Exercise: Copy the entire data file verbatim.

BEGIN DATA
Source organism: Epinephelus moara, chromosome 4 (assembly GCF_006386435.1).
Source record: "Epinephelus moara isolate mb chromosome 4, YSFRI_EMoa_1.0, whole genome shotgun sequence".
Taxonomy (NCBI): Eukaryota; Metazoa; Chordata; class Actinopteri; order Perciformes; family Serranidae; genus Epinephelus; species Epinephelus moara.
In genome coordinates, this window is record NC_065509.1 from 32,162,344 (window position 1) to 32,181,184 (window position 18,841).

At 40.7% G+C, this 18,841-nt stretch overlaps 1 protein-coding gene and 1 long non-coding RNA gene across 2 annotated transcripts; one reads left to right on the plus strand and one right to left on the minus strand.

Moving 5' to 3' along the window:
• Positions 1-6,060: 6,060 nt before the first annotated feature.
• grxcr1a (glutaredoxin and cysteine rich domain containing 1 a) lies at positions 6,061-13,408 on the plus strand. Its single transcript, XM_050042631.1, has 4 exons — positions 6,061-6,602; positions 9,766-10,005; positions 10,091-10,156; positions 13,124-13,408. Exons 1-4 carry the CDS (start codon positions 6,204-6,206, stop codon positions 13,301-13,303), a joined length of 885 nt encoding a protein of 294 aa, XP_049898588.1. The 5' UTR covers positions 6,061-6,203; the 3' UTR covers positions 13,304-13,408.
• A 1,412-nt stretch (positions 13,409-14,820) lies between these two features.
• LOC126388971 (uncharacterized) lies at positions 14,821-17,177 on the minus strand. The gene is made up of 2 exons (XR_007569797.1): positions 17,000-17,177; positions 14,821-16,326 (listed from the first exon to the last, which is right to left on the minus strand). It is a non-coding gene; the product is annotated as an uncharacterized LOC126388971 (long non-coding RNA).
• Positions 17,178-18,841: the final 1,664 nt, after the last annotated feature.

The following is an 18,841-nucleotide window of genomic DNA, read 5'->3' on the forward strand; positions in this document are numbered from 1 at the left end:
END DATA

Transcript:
Source organism: Epinephelus moara, chromosome 4 (assembly GCF_006386435.1).
Source record: "Epinephelus moara isolate mb chromosome 4, YSFRI_EMoa_1.0, whole genome shotgun sequence".
Taxonomy (NCBI): Eukaryota; Metazoa; Chordata; class Actinopteri; order Perciformes; family Serranidae; genus Epinephelus; species Epinephelus moara.
In genome coordinates, this window is record NC_065509.1 from 32,162,344 (window position 1) to 32,181,184 (window position 18,841).

At 40.7% G+C, this 18,841-nt stretch overlaps 1 protein-coding gene and 1 long non-coding RNA gene across 2 annotated transcripts; one reads left to right on the plus strand and one right to left on the minus strand.

Moving 5' to 3' along the window:
• Positions 1-6,060: 6,060 nt before the first annotated feature.
• grxcr1a (glutaredoxin and cysteine rich domain containing 1 a) lies at positions 6,061-13,408 on the plus strand. Its single transcript, XM_050042631.1, has 4 exons — positions 6,061-6,602; positions 9,766-10,005; positions 10,091-10,156; positions 13,124-13,408. Exons 1-4 carry the CDS (start codon positions 6,204-6,206, stop codon positions 13,301-13,303), a joined length of 885 nt encoding a protein of 294 aa, XP_049898588.1. The 5' UTR covers positions 6,061-6,203; the 3' UTR covers positions 13,304-13,408.
• A 1,412-nt stretch (positions 13,409-14,820) lies between these two features.
• LOC126388971 (uncharacterized) lies at positions 14,821-17,177 on the minus strand. The gene is made up of 2 exons (XR_007569797.1): positions 17,000-17,177; positions 14,821-16,326 (listed from the first exon to the last, which is right to left on the minus strand). It is a non-coding gene; the product is annotated as an uncharacterized LOC126388971 (long non-coding RNA).
• Positions 17,178-18,841: the final 1,664 nt, after the last annotated feature.

The following is an 18,841-nucleotide window of genomic DNA, read 5'->3' on the forward strand; positions in this document are numbered from 1 at the left end: